Layoffs announced Tuesday by two large U.S.-based multinational corporations could be a harbinger of things to come unless global demand picks up and the flagging domestic economy gains momentum.
Chemical giant DuPont (DD) said in its third-quarter earnings report that it will lay off about 1,500 workers – or about 2% of its global workforce – to offset lower revenues brought about by tepid demand worldwide in the construction and renewable energy sectors.
DuPont’s shares were down $4.36, or 8.76%, at $45.40 in midday trading.
Aerospace company United Technologies (UTX), also facing lower revenues, said it planned to increase its full-year restructuring budget by 20% to $600 million due to reduced demand for its military equipment. The company didn’t say how many jobs might be affected.
The announcements contributed to a broad selloff in stocks Tuesday. The Dow Jones Industrial average was down 218.34, or 1.64%, at 13,127.55 in afternoon trading.
Analysts said Europe’s ongoing debt crisis, which has forced harsh austerity measures across much of the continent, has weakened demand for goods across a range of sectors, and that large multinational companies are among the first to feel the brunt.
Peter Cardillo, chief market strategist at Rockwell Global Capital, said he’s not surprised that two large U.S. multinational “are taking a cautious approach.”
“Any company with operations abroad has several headwinds working against them,” Cardillo said.
First, demand has suffered as the European economy has teetered on the brink of recession for months. And more austerity looms on the horizon as countries such as Spain, Italy and Greece negotiate bailout terms with European fiscal leaders intent on cutting government spending.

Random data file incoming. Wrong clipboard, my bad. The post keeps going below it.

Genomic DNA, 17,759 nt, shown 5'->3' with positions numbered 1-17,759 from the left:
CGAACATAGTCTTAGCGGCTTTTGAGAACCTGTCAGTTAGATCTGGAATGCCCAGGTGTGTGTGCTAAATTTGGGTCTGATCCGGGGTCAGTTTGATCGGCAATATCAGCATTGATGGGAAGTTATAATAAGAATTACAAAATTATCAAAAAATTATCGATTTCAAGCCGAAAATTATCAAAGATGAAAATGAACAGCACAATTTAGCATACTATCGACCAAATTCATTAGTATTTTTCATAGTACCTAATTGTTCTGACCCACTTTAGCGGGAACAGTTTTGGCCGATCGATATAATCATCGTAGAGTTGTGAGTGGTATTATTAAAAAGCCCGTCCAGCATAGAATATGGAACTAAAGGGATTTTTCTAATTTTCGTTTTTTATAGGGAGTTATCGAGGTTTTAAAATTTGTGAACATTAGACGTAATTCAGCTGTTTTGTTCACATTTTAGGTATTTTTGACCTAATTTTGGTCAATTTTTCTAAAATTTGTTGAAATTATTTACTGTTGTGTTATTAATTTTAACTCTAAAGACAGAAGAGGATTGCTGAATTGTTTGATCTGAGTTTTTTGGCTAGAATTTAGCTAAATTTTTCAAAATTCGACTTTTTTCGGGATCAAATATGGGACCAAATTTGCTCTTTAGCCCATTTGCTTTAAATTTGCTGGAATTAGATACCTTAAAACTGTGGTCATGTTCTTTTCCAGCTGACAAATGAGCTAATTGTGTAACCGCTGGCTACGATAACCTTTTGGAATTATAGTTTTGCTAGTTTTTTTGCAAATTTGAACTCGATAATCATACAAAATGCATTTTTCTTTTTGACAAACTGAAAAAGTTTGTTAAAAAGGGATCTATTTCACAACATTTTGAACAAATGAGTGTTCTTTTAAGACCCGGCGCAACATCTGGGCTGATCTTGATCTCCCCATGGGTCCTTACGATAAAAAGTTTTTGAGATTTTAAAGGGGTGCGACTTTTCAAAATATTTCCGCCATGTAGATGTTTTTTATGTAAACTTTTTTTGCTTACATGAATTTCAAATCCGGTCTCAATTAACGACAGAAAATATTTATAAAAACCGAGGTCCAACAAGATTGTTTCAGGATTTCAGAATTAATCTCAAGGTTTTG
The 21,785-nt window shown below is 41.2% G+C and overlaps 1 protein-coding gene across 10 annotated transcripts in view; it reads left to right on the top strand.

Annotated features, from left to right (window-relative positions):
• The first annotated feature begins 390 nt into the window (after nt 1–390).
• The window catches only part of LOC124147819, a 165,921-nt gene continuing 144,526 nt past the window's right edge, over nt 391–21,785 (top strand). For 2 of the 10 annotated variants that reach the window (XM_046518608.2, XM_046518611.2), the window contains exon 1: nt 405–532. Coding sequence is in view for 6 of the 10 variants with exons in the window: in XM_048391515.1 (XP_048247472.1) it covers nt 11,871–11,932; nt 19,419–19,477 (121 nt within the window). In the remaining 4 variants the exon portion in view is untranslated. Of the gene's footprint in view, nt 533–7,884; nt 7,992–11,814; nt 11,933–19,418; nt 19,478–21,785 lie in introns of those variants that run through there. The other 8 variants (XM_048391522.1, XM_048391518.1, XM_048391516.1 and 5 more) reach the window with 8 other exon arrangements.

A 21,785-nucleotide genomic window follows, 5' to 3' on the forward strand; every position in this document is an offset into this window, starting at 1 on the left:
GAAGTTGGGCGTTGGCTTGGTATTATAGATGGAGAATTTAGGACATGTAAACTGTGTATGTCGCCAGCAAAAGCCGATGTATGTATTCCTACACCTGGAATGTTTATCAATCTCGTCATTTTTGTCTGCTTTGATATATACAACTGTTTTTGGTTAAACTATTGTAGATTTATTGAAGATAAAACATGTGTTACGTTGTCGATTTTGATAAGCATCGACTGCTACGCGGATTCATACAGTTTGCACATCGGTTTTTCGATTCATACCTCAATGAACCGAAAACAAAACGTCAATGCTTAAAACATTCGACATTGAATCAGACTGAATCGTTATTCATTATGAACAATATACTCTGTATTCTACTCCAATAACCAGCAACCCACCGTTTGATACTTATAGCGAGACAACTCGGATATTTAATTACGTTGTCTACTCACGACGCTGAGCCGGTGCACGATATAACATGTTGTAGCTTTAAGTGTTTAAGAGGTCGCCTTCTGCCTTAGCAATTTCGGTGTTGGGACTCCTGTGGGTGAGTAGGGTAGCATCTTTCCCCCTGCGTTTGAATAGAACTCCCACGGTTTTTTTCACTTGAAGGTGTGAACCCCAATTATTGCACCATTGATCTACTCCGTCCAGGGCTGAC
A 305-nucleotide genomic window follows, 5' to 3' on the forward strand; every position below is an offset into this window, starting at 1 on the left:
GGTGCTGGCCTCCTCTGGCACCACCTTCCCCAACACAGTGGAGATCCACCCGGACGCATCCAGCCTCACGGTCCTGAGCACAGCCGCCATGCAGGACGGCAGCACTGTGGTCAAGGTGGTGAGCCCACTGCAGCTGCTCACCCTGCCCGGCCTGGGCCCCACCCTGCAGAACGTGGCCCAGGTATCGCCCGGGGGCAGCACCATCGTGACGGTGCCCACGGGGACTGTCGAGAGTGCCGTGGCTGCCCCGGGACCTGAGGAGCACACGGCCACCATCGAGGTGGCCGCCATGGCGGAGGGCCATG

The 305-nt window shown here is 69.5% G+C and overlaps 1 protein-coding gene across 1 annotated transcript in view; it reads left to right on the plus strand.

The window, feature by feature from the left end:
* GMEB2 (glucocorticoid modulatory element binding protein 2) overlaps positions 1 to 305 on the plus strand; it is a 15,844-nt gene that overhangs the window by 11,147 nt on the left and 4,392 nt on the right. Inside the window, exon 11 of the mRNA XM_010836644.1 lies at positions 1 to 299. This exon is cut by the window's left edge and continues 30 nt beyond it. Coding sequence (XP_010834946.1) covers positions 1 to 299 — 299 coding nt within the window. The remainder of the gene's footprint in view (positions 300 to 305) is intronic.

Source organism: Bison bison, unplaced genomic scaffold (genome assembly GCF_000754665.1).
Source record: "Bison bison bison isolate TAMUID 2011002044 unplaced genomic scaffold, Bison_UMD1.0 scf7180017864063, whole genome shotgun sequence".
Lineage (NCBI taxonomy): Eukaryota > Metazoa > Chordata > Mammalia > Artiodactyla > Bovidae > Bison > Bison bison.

Second, U.S. goods have become more expensive to purchase overseas as the dollar has strengthened against the euro and other foreign currencies.
Meanwhile, these same multinational companies are facing an uncertain economic and political landscape in the U.S.
The looming fiscal cliff, with its Draconian budget cuts and significant tax increases, has many companies in a holding pattern to see whether Congress can avert the cutbacks with a last-minute spending compromise.
Meanwhile, the presidential race between President Barack Obama and his Republican challenger Mitt Romney is neck and neck just two weeks ahead of the election.
Given all these reasons analysts fear other large U.S. multinationals might follow DuPont’s and United Technologies’ leads by announcing layoffs before end of the year. Faced with reduced demand overseas and an uncertain domestic environment, many of these companies could decide to scale back operations rather than expand.
Jobs has been the central theme of the presidential election and layoffs at several more large companies could affect the October jobs report out Nov. 2, just days ahead of the election.
Already several big companies have announced layoffs this earnings season, notably chipmaker Advanced Micro Devices (AMD) which said last week it was cutting its 12,000-strong workforce by 15% to offset lower demand as consumer tastes in computers have changed.
The Federal Reserve has made strengthening U.S. labor markets its primary goal in recent months, announcing in September a plan to bolster the housing market by purchasing $40 billion in U.S. securities each month. The U.S. unemployment rate fell to 7.8% in September, but the drop was attributed largely to workers who have found employment outside traditional labor markets, either through self-employment or part-time jobs.
Many thousands of workers have given up looking altogether and the number of long-term unemployed remains higher in the U.S. than at any time since the Great Depression.